And while it’s usually female leaders who suffer most from “imposter syndrome” – and some women might argue that many men lack the self-awareness to even think they might not be up to the job – that’s not necessarily true any more. Amelia Hill in The Observer (2010) revealed that about 50% of men feel anxious most of the time – especially around women – and most often at work.
HAS ANYTHING CHANGED IN THE LAST 5 YEARS SINCE I FIRST WROTE THIS POST?
“Feeling like a fraud“, was the heading for an article on Imposter Syndrome in the Psychologist (Vol 23 No 5 May 2010). The author describes it as having 3 components:
- you feel that other people have an inflated perception of your capabilities,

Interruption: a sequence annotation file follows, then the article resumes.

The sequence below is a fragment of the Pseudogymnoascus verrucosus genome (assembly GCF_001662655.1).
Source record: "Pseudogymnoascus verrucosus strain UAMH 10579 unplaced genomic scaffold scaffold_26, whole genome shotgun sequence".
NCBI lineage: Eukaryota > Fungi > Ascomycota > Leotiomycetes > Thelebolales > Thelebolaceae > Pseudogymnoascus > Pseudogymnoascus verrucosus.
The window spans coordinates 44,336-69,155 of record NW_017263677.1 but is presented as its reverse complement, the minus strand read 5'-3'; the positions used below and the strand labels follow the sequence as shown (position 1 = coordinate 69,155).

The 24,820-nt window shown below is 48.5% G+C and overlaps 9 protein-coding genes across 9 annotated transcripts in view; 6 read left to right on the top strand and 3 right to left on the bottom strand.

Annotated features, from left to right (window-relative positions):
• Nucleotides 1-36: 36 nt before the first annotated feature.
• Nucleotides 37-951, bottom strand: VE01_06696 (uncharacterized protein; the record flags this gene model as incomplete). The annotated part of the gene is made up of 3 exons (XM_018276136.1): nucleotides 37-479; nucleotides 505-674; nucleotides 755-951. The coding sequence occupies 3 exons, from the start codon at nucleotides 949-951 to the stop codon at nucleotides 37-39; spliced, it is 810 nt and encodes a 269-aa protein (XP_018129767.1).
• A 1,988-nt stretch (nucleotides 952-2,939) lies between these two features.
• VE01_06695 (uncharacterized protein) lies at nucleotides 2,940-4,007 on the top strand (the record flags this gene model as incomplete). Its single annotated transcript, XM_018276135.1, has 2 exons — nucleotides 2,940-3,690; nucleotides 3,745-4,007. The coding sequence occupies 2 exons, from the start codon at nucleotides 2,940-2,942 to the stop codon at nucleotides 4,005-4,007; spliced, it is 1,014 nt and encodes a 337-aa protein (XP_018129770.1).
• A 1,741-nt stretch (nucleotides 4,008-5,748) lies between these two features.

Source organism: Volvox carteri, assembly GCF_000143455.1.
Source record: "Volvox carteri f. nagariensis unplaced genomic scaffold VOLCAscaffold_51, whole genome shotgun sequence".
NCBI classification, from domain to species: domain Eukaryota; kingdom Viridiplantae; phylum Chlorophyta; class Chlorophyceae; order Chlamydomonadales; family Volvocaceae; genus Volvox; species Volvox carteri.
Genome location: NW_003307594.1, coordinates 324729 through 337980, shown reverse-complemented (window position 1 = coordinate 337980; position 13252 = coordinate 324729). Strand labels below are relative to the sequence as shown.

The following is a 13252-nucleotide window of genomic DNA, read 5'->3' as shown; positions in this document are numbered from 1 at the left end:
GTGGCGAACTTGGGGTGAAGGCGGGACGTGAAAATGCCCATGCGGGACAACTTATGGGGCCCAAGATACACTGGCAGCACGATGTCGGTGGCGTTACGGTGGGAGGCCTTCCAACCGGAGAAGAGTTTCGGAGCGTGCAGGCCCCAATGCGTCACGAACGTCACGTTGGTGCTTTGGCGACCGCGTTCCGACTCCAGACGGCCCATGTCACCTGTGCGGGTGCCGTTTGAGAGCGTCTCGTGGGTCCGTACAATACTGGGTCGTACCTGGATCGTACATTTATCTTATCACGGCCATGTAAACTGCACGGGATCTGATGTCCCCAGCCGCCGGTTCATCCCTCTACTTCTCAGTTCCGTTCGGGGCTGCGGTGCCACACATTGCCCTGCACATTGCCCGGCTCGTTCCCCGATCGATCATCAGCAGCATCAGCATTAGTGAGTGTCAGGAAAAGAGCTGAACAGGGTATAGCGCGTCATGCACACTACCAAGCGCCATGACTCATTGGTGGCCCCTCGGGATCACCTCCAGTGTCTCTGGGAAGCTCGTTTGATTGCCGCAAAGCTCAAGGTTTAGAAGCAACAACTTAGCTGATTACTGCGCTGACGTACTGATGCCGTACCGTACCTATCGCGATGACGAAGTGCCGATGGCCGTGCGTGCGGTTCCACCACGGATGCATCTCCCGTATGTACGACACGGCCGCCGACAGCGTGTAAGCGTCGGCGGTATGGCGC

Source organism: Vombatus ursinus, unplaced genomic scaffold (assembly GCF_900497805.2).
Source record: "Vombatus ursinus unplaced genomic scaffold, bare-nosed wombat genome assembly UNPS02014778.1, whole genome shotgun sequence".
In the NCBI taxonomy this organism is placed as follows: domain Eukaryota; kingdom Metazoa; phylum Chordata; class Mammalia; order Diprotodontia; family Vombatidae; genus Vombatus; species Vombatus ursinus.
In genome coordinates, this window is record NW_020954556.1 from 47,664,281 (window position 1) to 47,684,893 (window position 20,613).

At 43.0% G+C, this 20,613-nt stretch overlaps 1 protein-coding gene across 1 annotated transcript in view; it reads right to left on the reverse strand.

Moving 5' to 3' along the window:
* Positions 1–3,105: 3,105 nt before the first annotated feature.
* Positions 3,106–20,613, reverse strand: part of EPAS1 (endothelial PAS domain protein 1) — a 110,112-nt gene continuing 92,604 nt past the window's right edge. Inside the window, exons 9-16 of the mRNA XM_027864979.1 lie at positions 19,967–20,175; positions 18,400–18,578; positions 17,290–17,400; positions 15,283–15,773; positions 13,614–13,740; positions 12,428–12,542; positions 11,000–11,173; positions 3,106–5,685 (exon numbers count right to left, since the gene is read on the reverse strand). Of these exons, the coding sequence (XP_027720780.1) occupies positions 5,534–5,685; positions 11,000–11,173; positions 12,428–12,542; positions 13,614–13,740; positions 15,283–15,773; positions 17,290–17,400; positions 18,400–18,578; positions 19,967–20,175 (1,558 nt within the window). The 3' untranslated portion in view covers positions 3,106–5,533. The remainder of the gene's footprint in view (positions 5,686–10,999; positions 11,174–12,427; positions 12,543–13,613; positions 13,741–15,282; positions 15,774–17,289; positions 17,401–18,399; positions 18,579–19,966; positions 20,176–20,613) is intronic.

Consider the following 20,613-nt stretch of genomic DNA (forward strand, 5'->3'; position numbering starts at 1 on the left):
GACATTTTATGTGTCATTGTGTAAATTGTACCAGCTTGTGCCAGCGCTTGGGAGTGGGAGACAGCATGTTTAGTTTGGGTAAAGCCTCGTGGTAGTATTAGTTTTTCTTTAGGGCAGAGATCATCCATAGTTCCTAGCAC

- you worry about being “found out”, and
- you attribute your success to external factors such as” being in the right place at the right time”.
This condition may typically take hold when you are starting a new job and worrying about making a good impression. I have seen this often when working with executives coaching them through their first 100 days.
It seems almost everyone can experience the feeling of being incompetent at times and comparing themselves with others they consider better performers doesn’t help. They might be better examining their own feelings about being successful and why they might self-sabotage.
When I first wrote this male confidence was apparently at a low and with no strong real-life role models men were resorting to fictional characters, lucky charms, lucky socks, lucky pants, and alcohol according to an article in The Guardian.